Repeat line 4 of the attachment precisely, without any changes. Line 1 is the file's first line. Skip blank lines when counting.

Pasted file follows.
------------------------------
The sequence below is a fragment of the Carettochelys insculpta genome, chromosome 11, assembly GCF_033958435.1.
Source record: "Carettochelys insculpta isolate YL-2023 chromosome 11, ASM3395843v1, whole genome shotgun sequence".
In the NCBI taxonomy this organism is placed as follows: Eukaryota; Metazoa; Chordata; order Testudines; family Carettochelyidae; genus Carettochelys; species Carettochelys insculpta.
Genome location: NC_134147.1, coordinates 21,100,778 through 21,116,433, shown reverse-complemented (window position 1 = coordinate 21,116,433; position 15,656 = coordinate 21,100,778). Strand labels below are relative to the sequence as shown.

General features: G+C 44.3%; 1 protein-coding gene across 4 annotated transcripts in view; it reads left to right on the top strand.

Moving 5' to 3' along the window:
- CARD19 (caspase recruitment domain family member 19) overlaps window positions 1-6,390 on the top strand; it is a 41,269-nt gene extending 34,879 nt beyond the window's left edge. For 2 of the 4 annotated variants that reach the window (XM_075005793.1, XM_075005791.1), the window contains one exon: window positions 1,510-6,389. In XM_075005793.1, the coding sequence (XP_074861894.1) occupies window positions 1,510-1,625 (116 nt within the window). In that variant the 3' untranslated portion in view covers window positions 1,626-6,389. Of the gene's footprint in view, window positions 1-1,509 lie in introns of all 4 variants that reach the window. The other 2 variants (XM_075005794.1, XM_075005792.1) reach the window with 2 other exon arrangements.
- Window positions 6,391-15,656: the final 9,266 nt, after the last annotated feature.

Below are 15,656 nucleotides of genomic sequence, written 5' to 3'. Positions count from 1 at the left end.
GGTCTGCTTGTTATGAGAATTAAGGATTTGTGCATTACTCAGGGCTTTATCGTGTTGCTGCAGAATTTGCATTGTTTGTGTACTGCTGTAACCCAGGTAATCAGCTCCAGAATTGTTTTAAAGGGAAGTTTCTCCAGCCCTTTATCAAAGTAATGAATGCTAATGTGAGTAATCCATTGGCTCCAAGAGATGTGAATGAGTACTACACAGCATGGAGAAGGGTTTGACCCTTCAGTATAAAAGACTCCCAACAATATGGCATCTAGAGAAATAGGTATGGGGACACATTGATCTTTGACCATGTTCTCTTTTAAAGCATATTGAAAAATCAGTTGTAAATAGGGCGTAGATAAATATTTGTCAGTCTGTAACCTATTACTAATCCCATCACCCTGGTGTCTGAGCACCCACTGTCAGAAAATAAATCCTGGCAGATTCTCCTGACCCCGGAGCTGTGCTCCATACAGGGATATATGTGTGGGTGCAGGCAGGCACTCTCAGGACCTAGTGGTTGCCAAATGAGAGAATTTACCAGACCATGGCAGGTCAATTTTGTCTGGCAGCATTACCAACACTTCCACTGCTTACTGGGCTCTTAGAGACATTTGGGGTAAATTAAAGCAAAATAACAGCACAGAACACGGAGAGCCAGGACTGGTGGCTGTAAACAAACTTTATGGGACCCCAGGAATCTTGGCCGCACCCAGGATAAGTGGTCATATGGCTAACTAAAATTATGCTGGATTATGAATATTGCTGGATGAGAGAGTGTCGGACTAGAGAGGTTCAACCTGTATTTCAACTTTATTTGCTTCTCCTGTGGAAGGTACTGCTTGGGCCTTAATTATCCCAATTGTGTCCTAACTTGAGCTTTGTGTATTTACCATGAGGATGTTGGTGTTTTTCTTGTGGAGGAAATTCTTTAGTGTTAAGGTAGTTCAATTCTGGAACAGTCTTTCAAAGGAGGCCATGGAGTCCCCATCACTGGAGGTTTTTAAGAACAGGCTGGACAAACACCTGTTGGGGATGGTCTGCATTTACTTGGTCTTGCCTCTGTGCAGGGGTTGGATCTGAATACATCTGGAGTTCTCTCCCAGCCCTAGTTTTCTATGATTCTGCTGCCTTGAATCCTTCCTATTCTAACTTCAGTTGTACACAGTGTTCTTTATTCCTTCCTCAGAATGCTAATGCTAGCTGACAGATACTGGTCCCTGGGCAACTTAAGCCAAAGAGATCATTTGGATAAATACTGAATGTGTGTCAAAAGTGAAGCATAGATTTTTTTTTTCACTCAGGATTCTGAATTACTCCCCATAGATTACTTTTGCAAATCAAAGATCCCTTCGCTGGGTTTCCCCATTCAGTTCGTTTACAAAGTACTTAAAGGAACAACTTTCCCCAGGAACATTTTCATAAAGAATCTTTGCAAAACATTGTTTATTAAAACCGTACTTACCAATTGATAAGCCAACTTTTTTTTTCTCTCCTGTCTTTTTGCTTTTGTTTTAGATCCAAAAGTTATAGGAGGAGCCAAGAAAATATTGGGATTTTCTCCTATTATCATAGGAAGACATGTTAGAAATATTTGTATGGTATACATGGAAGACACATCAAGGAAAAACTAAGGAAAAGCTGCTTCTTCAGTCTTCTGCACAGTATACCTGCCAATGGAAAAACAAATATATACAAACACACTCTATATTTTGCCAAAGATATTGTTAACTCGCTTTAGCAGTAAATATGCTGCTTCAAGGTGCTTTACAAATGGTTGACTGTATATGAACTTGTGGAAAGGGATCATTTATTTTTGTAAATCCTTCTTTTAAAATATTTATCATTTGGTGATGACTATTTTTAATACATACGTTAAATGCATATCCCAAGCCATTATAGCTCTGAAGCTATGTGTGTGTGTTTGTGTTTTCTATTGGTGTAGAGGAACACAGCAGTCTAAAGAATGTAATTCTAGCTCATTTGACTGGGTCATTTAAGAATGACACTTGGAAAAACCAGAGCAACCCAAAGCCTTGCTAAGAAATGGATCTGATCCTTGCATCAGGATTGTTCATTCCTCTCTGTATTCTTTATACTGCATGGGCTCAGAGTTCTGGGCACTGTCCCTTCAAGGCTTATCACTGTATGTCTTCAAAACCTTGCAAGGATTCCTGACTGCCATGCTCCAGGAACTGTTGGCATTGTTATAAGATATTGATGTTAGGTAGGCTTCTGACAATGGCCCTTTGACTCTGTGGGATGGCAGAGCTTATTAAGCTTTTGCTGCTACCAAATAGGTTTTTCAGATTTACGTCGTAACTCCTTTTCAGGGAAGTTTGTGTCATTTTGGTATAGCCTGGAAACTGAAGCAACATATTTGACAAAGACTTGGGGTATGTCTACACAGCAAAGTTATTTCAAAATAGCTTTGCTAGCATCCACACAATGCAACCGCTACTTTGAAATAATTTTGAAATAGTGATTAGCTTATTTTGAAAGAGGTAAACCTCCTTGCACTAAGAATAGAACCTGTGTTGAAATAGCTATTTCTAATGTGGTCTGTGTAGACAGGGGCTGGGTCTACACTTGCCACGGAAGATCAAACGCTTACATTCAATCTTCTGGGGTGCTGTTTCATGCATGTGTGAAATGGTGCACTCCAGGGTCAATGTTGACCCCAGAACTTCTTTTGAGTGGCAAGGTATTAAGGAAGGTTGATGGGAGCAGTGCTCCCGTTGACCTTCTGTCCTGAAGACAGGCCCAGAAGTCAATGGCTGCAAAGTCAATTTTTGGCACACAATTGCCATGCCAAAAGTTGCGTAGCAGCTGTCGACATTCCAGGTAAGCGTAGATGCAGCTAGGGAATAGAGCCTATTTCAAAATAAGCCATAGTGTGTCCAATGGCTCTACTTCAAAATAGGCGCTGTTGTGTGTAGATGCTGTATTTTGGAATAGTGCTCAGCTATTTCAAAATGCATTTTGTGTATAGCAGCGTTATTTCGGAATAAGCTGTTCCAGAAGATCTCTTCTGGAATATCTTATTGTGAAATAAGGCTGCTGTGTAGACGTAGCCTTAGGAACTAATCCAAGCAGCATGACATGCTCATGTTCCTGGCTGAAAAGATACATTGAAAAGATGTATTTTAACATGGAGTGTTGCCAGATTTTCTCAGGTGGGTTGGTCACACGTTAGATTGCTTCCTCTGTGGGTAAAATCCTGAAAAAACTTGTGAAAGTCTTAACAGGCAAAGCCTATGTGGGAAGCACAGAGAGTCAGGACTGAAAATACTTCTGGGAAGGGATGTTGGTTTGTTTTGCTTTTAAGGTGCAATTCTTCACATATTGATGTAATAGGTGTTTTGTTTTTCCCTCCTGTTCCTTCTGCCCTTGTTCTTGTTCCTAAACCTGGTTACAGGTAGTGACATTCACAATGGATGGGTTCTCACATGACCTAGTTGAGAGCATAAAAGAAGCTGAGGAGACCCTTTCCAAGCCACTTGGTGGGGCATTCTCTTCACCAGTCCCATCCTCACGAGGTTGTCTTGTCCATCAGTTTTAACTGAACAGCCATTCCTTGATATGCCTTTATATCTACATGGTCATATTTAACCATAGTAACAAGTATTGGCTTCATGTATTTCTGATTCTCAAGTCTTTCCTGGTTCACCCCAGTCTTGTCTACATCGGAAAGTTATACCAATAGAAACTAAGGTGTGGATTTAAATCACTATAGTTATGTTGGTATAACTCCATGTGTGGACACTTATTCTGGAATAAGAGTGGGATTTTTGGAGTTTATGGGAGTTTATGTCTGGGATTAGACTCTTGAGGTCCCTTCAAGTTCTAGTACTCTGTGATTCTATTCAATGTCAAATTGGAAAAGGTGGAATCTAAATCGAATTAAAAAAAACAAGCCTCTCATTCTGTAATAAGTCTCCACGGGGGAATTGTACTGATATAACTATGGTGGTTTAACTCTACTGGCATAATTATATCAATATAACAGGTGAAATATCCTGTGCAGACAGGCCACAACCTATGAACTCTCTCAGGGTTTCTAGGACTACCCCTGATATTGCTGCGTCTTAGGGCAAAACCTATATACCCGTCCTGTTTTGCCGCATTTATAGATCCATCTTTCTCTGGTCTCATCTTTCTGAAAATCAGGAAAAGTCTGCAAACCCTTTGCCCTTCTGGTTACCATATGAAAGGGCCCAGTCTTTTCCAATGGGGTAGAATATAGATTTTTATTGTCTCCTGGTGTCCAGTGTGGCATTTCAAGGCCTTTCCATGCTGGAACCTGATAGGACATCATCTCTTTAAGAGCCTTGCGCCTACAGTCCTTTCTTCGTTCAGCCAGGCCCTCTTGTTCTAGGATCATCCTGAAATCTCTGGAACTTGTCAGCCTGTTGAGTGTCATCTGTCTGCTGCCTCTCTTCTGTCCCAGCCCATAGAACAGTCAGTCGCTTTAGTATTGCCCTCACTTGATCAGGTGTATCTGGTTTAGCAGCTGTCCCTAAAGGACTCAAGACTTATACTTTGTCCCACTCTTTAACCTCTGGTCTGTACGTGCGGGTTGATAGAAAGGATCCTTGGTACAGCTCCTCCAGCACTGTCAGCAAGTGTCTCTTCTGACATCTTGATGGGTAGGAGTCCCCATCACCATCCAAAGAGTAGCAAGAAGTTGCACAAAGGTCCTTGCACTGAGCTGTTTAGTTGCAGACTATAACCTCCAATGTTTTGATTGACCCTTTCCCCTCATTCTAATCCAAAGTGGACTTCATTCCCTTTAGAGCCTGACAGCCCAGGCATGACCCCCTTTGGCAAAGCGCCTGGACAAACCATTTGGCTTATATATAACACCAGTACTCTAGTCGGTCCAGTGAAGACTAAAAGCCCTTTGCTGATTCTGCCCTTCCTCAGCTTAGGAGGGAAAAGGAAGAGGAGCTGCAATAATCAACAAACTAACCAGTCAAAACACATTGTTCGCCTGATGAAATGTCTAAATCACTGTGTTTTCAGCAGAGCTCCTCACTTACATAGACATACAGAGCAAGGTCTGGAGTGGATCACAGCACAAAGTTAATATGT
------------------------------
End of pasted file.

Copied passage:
Genome location: NC_134147.1, coordinates 21,100,778 through 21,116,433, shown reverse-complemented (window position 1 = coordinate 21,116,433; position 15,656 = coordinate 21,100,778). Strand labels below are relative to the sequence as shown.